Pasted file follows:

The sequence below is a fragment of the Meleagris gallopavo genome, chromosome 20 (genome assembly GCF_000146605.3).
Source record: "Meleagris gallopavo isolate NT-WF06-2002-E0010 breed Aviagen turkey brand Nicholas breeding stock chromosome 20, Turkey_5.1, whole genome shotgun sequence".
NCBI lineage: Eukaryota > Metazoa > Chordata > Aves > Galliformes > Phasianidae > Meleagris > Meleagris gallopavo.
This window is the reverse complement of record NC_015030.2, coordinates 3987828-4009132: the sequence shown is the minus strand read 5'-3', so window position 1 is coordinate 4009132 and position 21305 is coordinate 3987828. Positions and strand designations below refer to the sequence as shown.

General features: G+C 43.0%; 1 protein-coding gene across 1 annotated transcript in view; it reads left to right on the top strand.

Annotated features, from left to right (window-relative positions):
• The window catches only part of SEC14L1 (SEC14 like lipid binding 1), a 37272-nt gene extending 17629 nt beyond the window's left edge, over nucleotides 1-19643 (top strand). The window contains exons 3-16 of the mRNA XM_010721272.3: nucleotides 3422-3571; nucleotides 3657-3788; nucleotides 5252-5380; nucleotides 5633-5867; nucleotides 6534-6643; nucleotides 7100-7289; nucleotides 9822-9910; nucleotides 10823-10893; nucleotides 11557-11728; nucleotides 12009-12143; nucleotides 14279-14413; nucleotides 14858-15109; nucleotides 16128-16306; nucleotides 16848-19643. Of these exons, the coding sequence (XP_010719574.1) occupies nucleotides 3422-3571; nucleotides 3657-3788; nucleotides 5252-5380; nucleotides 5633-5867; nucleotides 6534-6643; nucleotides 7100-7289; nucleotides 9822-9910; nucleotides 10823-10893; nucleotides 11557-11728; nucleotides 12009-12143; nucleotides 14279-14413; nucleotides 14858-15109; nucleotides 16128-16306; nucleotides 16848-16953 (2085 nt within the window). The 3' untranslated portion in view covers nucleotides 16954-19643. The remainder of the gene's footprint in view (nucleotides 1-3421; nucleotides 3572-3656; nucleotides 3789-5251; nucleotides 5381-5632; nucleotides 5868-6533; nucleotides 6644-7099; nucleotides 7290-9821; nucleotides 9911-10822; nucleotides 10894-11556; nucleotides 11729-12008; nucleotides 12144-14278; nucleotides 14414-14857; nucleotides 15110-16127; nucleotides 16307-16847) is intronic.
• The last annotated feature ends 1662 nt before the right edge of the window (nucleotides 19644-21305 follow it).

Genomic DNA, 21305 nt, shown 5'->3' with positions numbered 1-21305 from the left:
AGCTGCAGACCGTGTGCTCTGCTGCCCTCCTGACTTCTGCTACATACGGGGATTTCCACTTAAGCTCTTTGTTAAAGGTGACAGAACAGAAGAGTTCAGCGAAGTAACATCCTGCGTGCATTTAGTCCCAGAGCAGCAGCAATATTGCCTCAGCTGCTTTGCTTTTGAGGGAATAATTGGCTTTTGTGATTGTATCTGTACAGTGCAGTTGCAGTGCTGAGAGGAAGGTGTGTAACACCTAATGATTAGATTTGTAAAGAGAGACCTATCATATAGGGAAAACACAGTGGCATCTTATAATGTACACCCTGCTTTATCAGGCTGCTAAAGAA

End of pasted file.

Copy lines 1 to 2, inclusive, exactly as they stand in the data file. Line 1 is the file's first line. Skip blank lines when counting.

The sequence below is a fragment of the Meleagris gallopavo genome, chromosome 20 (genome assembly GCF_000146605.3).
Source record: "Meleagris gallopavo isolate NT-WF06-2002-E0010 breed Aviagen turkey brand Nicholas breeding stock chromosome 20, Turkey_5.1, whole genome shotgun sequence".